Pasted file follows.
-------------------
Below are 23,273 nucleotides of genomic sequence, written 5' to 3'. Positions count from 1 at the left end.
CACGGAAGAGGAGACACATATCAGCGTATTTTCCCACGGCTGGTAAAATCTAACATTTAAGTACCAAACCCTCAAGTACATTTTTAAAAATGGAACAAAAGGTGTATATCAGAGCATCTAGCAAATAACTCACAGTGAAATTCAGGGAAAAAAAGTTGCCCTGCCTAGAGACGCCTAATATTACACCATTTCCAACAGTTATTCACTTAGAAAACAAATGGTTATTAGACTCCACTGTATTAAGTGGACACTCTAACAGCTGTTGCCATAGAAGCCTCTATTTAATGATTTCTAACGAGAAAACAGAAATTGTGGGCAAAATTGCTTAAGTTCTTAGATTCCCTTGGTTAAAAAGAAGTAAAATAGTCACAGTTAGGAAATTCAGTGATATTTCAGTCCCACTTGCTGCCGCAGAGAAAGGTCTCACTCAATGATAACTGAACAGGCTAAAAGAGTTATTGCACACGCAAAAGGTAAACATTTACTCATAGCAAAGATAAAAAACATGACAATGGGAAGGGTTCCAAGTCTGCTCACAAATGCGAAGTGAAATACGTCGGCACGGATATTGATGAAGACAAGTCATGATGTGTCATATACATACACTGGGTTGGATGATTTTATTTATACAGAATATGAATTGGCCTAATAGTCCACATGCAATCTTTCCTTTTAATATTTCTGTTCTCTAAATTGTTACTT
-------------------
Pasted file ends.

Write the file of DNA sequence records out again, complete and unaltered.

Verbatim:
Below are 23,273 nucleotides of genomic sequence, written 5' to 3'. Positions count from 1 at the left end.
CACGGAAGAGGAGACACATATCAGCGTATTTTCCCACGGCTGGTAAAATCTAACATTTAAGTACCAAACCCTCAAGTACATTTTTAAAAATGGAACAAAAGGTGTATATCAGAGCATCTAGCAAATAACTCACAGTGAAATTCAGGGAAAAAAAGTTGCCCTGCCTAGAGACGCCTAATATTACACCATTTCCAACAGTTATTCACTTAGAAAACAAATGGTTATTAGACTCCACTGTATTAAGTGGACACTCTAACAGCTGTTGCCATAGAAGCCTCTATTTAATGATTTCTAACGAGAAAACAGAAATTGTGGGCAAAATTGCTTAAGTTCTTAGATTCCCTTGGTTAAAAAGAAGTAAAATAGTCACAGTTAGGAAATTCAGTGATATTTCAGTCCCACTTGCTGCCGCAGAGAAAGGTCTCACTCAATGATAACTGAACAGGCTAAAAGAGTTATTGCACACGCAAAAGGTAAACATTTACTCATAGCAAAGATAAAAAACATGACAATGGGAAGGGTTCCAAGTCTGCTCACAAATGCGAAGTGAAATACGTCGGCACGGATATTGATGAAGACAAGTCATGATGTGTCATATACATACACTGGGTTGGATGATTTTATTTATACAGAATATGAATTGGCCTAATAGTCCACATGCAATCTTTCCTTTTAATATTTCTGTTCTCTAAATTGTTACTT